Wavelet decomposition analysis is a clinically relevant strategy to evaluate cerebrovascular buffering of blood pressure after spinal cord injury

Saqib Saleem, Diana Vucina, Zoe Sarafis, Amanda H.X. Lee, Jordan W. Squair, Otto F. Barak, Geoff B. Coombs, Tanja Mijacika, Andrei V. Krassioukov, Philip N. Ainslie, Zeljko Dujic, Yu Chieh Tzeng, Aaron A. Phillips*

*Corresponding author for this work

    Research output: Contribution to journalArticlepeer-review

    6 Citations (Scopus)


    The capacity of the cerebrovasculature to buffer changes in blood pressure (BP) is crucial to prevent stroke, the incidence of which is three- to fourfold elevated after spinal cord injury (SCI). Disruption of descending sympathetic pathways within the spinal cord due to cervical SCI may result in impaired cerebrovascular buffering. Only linear analyses of cerebrovascular buffering of BP, such as transfer function, have been used in SCI research. This approach does not account for inherent nonlinearity and nonstationarity components of cerebrovascular regulation, often depends on perturbations of BP to increase the statistical power, and does not account for the influence of arterial CO 2 tension. Here, we used a nonlinear and nonstationary analysis approach termed wavelet decomposition analysis (WDA), which recently identified novel sympathetic influences on cerebrovascular buffering of BP occurring in the ultra-low-frequency range (ULF; 0.02–0.03Hz). WDA does not require BP perturbations and can account for influences of CO 2 tension. Supine resting beat-by-beat BP (Finometer), middle cerebral artery blood velocity (transcranial Doppler), and end-tidal CO 2 tension were recorded in cervical SCI (n = 14) and uninjured (n = 16) individuals. WDA revealed that cerebral blood flow more closely follows changes in BP in the ULF range (P = 0.0021, Cohen’s d = 0.89), which may be interpreted as an impairment in cerebrovascular buffering of BP. This persisted after accounting for CO 2 . Transfer function metrics were not different in the ULF range, but phase was reduced at 0.07–0.2 Hz (P = 0.03, Cohen’s d = 0.31). Sympathetically mediated cerebrovascular buffering of BP is impaired after SCI, and WDA is a powerful strategy for evaluating cerebrovascular buffering in clinical populations.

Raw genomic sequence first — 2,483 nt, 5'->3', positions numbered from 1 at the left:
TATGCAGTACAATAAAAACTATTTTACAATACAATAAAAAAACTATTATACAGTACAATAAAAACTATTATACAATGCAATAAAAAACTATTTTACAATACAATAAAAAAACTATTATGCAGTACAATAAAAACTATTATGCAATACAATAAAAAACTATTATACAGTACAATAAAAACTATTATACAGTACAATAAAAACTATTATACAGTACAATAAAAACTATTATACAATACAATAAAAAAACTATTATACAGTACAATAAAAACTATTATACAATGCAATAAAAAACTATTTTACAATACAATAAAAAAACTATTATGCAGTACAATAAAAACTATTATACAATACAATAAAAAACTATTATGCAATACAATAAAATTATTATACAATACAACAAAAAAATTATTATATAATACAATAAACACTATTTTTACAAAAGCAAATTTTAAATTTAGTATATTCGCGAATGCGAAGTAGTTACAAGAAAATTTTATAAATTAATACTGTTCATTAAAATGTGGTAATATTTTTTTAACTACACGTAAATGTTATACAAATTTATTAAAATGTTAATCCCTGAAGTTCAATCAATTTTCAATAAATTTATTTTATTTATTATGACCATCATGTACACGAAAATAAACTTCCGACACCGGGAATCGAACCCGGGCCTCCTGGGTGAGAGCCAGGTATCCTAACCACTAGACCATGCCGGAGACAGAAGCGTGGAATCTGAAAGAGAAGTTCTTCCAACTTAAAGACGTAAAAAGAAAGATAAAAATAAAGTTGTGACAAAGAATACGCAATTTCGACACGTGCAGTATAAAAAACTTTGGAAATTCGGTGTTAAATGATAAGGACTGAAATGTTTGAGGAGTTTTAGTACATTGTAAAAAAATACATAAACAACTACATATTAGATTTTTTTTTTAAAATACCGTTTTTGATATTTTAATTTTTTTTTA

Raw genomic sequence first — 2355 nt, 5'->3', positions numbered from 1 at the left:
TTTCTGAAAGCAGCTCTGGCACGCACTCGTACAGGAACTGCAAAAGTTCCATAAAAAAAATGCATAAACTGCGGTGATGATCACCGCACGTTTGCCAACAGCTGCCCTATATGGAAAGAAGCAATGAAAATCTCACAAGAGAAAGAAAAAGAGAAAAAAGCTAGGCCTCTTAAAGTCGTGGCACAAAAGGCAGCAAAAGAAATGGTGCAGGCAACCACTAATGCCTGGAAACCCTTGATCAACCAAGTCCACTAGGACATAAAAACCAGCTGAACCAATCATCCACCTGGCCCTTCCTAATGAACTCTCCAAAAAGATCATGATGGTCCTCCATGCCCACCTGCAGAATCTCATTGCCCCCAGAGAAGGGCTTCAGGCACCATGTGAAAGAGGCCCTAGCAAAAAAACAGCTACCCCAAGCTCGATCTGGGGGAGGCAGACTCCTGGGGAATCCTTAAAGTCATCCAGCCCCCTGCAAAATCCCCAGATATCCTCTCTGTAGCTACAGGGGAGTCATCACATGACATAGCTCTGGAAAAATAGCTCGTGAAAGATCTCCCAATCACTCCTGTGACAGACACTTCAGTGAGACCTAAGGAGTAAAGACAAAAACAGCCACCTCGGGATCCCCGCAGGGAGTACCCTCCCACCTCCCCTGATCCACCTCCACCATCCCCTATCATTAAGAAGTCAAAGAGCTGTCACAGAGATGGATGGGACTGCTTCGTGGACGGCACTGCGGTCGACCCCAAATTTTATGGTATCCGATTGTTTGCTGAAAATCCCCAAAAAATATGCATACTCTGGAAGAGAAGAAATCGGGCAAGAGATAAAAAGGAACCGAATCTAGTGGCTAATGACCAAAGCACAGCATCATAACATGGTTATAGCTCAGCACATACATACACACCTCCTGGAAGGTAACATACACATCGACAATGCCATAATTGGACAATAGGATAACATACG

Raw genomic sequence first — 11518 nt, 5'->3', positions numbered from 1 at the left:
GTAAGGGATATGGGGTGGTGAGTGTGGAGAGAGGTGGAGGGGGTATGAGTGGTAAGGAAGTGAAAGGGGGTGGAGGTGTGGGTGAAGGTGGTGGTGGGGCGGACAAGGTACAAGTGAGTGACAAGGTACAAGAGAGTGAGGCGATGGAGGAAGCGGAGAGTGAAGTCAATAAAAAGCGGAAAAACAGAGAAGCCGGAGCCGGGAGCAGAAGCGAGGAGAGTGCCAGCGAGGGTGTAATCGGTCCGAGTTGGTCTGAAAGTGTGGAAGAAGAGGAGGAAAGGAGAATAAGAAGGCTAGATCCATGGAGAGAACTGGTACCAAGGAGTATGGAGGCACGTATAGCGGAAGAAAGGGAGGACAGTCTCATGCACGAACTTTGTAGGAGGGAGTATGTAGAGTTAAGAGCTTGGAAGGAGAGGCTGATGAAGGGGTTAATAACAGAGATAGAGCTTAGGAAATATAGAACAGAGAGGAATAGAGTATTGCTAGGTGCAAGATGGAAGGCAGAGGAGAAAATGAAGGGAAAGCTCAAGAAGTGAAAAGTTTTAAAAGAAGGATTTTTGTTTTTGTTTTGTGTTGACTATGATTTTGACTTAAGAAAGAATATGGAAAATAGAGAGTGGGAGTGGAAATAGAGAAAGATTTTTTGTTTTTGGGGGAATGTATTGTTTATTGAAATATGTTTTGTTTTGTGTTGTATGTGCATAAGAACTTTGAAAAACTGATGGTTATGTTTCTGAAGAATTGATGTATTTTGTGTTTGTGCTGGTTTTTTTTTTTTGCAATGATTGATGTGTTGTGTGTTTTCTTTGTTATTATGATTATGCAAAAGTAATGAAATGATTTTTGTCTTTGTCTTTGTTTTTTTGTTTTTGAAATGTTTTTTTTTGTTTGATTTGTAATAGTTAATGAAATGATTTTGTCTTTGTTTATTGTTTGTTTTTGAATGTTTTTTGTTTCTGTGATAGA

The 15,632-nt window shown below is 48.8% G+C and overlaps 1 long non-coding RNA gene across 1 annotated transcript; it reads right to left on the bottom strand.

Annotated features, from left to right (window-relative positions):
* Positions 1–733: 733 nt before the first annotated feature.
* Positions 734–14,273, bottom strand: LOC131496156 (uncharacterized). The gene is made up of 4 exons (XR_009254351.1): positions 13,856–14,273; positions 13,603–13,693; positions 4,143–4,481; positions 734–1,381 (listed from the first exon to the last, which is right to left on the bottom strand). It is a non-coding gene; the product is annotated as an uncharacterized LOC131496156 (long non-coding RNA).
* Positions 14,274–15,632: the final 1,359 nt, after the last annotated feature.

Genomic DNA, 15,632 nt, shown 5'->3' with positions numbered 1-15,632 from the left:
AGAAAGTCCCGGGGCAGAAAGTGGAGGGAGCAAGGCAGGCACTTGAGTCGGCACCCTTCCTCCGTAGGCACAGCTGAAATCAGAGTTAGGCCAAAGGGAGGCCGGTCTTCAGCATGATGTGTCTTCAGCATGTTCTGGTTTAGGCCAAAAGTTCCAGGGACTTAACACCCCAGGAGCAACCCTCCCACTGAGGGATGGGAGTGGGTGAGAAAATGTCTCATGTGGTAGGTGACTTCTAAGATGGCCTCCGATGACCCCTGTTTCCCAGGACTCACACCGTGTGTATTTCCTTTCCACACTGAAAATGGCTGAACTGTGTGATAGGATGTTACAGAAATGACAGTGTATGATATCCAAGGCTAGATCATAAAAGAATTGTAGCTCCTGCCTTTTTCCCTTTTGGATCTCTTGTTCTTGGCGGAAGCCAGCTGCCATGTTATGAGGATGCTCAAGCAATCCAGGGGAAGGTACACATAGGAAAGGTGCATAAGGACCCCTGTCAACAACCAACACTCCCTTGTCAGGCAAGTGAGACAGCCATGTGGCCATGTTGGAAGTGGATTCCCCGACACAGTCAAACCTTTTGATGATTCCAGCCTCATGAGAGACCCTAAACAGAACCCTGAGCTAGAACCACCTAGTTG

Original languageEnglish
    Pages (from-to)H1108-H1114
    JournalAmerican Journal of Physiology - Heart and Circulatory Physiology
    Issue number5
    Publication statusPublished - 1 May 2018


    • Cerebral autoregulation
    • Cerebral blood flow
    • Cerebral pressure-flow relationships
    • Paraplegia
    • Tetraplegia
    • Wavelet decomposition analysis


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